Is your child ready for kindergarten?


Both of my children have summer birthdays. Months before my oldest, Max, approached kindergarten, the questions from friends and family started. Everyone wondered if my husband and I were going to send him to kindergarten on schedule or hold him out until the following year.

The practice of delaying a child’s entry to kindergarten is called red-shirting, a term borrowed from collegiate sports where the youngest players sit out their freshman year to give them time to mature into better athletes. Malcolm Gladwell drew attention to the concept in his 2008 book “Outliers”: “In competitive situations, a person who’s relatively older than the others will probably be the one who wins.”


The practice of red-shirting has grown substantially over the years. The National Center for Education Statistics estimates that more than nine percent of children are age 6 when entering kindergarten — nearly triple the rate in the 1970s. In affluent communities, where parents can afford an extra year of preschool, the number can be even higher.

Parents seem to wrestle most with the red-shirting decision when they have a son whose fifth birthday falls just before the cutoff date for kindergarten eligibility, which, in Massachusetts is generally around Sept. 1. If the child starts kindergarten “on time,” he will be among the youngest in his grade. If he is red-shirted, he will be one of the oldest. More than 70 percent of red-shirted children were born during the summer months, and it is twice as common among boys as among girls, according to economist Diane Whitmore Schazenbach.

“Parents who have college degrees are twice as likely to red-shirt their children as high-school graduates are,” says Schazenbach, a professor of education and social policy at Northwestern University, who has conducted multiple studies on red-shirting.


“Generally, the research isn’t as clear cut as Gladwell suggests,” says Schazenbach, who used data from Project STAR, an experiment in which students were randomly assigned to classrooms prior to kindergarten entry. “The random assignment of students to classrooms however, meant that pairs of children with the same birthday fell into different positions in their classroom age distribution by the luck of the draw,” according to an article Schazenbach coauthored in Education Next, a quarterly journal published by Harvard’s Kennedy School.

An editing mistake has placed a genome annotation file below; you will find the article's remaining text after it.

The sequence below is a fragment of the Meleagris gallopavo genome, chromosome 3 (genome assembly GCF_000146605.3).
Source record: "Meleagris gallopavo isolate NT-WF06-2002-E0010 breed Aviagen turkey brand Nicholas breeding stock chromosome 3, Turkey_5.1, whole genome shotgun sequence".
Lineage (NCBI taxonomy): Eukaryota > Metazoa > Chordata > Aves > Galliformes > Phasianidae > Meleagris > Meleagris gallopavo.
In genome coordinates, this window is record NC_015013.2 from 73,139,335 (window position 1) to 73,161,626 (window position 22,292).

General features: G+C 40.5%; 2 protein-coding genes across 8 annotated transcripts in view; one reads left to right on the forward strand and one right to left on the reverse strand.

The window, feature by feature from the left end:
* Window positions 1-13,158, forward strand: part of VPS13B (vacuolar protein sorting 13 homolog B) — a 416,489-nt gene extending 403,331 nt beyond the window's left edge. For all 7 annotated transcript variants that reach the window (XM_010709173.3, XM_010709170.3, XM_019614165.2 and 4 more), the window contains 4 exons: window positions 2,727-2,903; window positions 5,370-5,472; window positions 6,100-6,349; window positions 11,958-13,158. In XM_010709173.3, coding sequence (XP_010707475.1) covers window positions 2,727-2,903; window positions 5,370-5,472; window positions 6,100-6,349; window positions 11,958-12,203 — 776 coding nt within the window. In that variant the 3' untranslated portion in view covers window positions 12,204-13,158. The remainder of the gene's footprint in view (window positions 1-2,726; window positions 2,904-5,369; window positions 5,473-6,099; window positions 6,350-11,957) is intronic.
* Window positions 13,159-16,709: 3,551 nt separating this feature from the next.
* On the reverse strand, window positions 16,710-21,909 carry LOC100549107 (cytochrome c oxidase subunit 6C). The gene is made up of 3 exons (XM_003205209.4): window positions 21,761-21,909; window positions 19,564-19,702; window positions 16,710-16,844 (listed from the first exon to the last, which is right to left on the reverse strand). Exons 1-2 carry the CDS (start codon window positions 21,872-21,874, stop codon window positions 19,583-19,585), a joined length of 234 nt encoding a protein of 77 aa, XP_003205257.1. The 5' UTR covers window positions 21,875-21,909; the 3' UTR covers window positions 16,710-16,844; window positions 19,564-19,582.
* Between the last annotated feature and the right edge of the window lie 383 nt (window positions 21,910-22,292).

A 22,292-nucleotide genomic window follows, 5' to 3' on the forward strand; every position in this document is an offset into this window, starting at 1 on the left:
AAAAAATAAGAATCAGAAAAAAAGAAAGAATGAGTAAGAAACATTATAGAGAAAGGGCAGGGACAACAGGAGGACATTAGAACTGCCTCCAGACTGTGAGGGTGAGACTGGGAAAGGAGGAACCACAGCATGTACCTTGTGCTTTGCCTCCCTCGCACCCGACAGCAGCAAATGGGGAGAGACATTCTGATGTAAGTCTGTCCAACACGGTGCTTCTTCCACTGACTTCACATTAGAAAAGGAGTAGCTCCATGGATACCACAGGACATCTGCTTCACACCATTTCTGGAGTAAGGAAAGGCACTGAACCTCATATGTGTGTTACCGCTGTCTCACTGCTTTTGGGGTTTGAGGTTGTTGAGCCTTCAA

“The study shows that the benefit of being older at the start of kindergarten
declines sharply as children move through the school grades. In the early grades, an older child will tend to perform better on standardized tests than his younger peers simply by virtue of being older,” says Schazenbach.

The Education Next article notes: “This makes perfect sense: a red-shirted kindergartner has been alive up to 20 percent longer than his on-time counterpart, which means his brain has had that much more time to develop.” The question becomes, does the benefit last? Schazenbach continues: “This initial advantage in academic achievement dissipates over time and appears to vanish by high school when the red-shirted student is at most 7 percent older than his peers.”

The younger students on the other hand, experienced positive affects from being in a relatively more mature environment: in striving to catch up with their peers, they also tend to do well. “Because older classmates tend to be higher achieving and better behaved, they model positive behavior, and the younger students achieve great academic gains from learning and competing with older ones,” Schanzenbach’s Education First article noted.


The decision to delay a child’s entry to kindergarten is typically made in the spring prior to the start of a school year, when information can be limited and uncertain.